Max Scherzer scouting report (backup catcher ed.)

My first post over at Banished to the Pen, a new baseball blog, takes a very serious look at a rumor of debatable seriousness: that the Texas Rangers considered adding Max Scherzer as a backup catcher before he signed as a starting pitcher for the Washington Nationals.

The full post is available here.

Flying Tigers: The State of Baseball in Detroit

The Detroit Tigers, once unequivocal favorites to run away with the AL Central, today find themselves clinging to a wild-card spot. And today is a good day. A if-the-season-ended-today-the-Tigers-would-make-the-playoffsish day. Not all days are those days these days.

Even with a 7-3 record over the last ten games (you’re glad I didn’t write this post ten games ago), Detroit has a losing record so far in the second half of the season (23-24, -4 run differential). While the offense, unaddressed before the trade deadlines, continues to be a problem, injuries to Anibal Sanchez, Justin Verlander, and Joakim Soria effectively negated any defensive gains resulting from the team’s only two late-season trades.

The group of “rational Tigers fans” beat back even the slightest hint of worry with blanket appeals to the greatness of the historically great members of this Tigers team. “Don’t read too deeply into the struggles you’re seeing because this team has MIGUEL CABRERA, who can’t possibly lose” or whatever. It’s important to vent, though. And to be honest (and, you know, rational). Cabrera can barely walk right now. Yes, he’s leading the sport in doubles this season, but that’s because his power has evaporated (i.e., he’ll probably finish the year with half as many homers as he hit last year and, at very best, the third-worst HR season of his career). His injuries mean that Victor Martinez has to spend more time playing first base. At age thirty five, Victor’s having a breakout power year, but he has no knees, which makes it tough for him to defend first. J.D. Martinez and Ian Kinsler’s bats have cooled off after hot starts. None of the various replacement-level players filling time at short can hit, and there’s a noticeable problem with catching the ball to tag out base stealers.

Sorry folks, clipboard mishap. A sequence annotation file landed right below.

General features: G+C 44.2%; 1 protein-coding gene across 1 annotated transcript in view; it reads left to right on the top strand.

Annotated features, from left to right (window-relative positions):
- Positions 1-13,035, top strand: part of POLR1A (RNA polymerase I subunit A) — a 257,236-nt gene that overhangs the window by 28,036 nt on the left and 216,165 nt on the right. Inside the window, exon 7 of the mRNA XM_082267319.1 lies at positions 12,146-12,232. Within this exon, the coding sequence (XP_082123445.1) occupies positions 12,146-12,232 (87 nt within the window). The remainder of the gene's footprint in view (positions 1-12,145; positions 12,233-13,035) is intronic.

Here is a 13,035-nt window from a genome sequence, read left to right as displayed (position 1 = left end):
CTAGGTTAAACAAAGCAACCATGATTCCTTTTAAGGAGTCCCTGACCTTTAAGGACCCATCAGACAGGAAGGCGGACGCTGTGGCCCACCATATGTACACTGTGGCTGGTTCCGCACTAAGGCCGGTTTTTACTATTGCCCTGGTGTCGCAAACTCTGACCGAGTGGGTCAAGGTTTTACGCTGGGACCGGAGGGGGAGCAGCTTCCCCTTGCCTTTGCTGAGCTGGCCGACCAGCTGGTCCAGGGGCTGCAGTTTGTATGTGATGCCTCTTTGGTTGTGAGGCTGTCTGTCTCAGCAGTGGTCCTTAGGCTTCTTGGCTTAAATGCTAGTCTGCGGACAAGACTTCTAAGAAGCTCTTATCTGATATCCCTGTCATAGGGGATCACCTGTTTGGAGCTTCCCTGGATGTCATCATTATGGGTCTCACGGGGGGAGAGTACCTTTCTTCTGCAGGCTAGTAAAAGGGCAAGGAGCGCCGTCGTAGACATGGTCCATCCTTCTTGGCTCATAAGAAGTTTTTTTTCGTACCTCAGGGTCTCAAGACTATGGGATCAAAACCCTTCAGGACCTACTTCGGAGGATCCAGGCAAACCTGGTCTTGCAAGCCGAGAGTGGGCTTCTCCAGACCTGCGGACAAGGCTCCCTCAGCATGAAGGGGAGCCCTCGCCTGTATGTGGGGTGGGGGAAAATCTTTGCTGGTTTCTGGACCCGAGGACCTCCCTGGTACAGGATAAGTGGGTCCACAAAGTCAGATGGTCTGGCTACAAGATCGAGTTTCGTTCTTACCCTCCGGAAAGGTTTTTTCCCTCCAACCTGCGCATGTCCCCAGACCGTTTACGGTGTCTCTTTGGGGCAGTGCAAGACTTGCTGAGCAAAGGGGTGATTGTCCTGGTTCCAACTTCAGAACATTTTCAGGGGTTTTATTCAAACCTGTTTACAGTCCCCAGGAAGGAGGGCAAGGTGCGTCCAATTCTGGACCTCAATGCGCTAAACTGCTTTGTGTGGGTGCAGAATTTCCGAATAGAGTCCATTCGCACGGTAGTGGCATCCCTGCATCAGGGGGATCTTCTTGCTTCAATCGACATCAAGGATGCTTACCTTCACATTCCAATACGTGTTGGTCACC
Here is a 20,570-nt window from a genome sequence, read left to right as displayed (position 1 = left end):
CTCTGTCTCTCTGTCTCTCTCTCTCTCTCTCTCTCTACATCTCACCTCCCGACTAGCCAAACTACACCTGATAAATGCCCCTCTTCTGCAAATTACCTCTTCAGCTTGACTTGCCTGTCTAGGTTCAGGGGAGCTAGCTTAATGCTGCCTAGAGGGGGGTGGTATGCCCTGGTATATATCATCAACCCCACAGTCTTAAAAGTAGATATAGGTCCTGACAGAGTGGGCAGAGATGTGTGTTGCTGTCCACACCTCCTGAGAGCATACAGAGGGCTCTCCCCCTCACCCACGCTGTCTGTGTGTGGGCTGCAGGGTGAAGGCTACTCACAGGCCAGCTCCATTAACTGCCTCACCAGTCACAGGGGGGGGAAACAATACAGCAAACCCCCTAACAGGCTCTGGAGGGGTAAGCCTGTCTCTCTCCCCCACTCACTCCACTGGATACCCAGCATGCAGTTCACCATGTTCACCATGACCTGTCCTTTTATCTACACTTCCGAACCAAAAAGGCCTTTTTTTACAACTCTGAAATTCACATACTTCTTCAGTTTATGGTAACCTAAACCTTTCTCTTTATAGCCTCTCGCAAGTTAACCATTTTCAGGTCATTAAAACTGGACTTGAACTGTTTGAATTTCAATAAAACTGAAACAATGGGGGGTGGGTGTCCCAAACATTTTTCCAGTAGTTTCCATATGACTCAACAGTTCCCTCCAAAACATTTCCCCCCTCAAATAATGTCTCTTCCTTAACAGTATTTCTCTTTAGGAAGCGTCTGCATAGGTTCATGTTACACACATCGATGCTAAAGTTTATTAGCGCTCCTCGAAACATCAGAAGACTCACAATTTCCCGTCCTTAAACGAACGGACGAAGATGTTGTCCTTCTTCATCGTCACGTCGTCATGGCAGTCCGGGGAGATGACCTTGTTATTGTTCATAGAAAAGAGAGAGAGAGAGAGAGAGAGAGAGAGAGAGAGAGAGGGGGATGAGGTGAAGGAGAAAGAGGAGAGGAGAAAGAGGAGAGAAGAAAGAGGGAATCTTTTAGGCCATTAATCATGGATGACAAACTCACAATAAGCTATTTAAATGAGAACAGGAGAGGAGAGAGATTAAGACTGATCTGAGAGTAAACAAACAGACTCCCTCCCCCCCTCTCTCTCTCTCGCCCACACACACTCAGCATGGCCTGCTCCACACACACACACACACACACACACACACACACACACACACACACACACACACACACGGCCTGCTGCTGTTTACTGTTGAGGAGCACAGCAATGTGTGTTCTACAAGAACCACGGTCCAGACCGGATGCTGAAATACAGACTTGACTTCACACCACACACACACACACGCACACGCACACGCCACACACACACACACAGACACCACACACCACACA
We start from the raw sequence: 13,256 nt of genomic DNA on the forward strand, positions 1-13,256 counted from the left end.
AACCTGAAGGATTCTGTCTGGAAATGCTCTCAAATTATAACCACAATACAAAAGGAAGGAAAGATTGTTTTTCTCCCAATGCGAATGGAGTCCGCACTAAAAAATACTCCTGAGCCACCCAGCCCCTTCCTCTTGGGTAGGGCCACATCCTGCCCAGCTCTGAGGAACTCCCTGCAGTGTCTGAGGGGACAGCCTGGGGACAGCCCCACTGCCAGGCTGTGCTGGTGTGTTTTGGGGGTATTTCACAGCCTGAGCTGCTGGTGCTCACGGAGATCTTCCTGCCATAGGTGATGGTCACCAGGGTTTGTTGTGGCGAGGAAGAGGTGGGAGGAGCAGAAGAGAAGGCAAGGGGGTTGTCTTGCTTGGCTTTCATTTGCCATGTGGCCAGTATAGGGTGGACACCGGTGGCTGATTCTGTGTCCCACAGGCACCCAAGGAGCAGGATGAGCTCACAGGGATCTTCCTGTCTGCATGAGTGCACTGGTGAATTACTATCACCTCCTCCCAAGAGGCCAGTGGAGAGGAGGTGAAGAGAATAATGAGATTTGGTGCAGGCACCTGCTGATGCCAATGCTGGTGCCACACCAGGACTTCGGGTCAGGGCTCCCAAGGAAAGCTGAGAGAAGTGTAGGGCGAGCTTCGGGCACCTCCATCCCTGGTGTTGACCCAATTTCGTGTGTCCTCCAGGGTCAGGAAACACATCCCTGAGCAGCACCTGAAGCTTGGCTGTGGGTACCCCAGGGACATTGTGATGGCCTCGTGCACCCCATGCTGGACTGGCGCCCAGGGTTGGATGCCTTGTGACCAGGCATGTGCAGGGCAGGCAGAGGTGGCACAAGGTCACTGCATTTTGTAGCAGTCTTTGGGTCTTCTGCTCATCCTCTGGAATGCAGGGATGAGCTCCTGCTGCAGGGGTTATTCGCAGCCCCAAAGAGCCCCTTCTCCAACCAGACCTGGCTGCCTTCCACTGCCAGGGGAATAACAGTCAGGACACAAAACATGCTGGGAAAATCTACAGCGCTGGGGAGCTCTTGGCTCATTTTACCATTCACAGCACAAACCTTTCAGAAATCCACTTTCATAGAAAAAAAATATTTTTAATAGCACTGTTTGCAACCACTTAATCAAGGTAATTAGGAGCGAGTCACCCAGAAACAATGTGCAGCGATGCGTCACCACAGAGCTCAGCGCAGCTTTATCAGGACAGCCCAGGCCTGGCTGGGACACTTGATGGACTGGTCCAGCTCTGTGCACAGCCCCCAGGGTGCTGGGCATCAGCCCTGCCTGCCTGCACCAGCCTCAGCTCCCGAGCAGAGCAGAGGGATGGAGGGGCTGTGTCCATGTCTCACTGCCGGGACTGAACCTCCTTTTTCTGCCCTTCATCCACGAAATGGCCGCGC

How do things look with a month, twenty-four games, to go? Continue reading

Flying Tigers: How the David Price trade could help the bullpen

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As the aftershocks of the David Price trade continue to ripple across the baseball landscape, Tigers fans still are trying to understand the meaning and implications of the move. My immediate reaction was mixed, generally because starting pitching seemed like the least of Detroit’s postseason needs, one of the most glaring of which remains a shallow, untrustworthy bullpen with nothing to speak of from the lefthanded side.

While I do think the Tigers should move Justin Verlander to the ‘pen in October, Price may be able to address the team’s relief-pitching deficiencies in his role as a starter. In 2014, Price has pitched more innings and more innings per start than any other Detroit pitcher (numbers from Baseball-Reference):

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Price has been going deeper into games this year than any member of the Tigers rotation. If he can continue to pitch into the seventh or eighth inning on a regular basis, that could reduce the number of relievers needed in that game and preserve bullpen options in other games.

The measure of this impact is likely to be small, but like Victor Martinez’s extended plate appearances, these could be the sorts of small advantages that, in the aggregate, push one team past another.

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Previously
Trade Deadline Explosion – 7/31
Where are the Bats?
– 7/31
Detroit finds relief, but at what price? – 7/24
Closing Time? – 6/4
Closing the Book on 2013
– 6/2
Victor Martinez, Professional Hitter
 – 5/7
Actually Mad Max
 – 4/29
Waiting for Takeoff – 4/28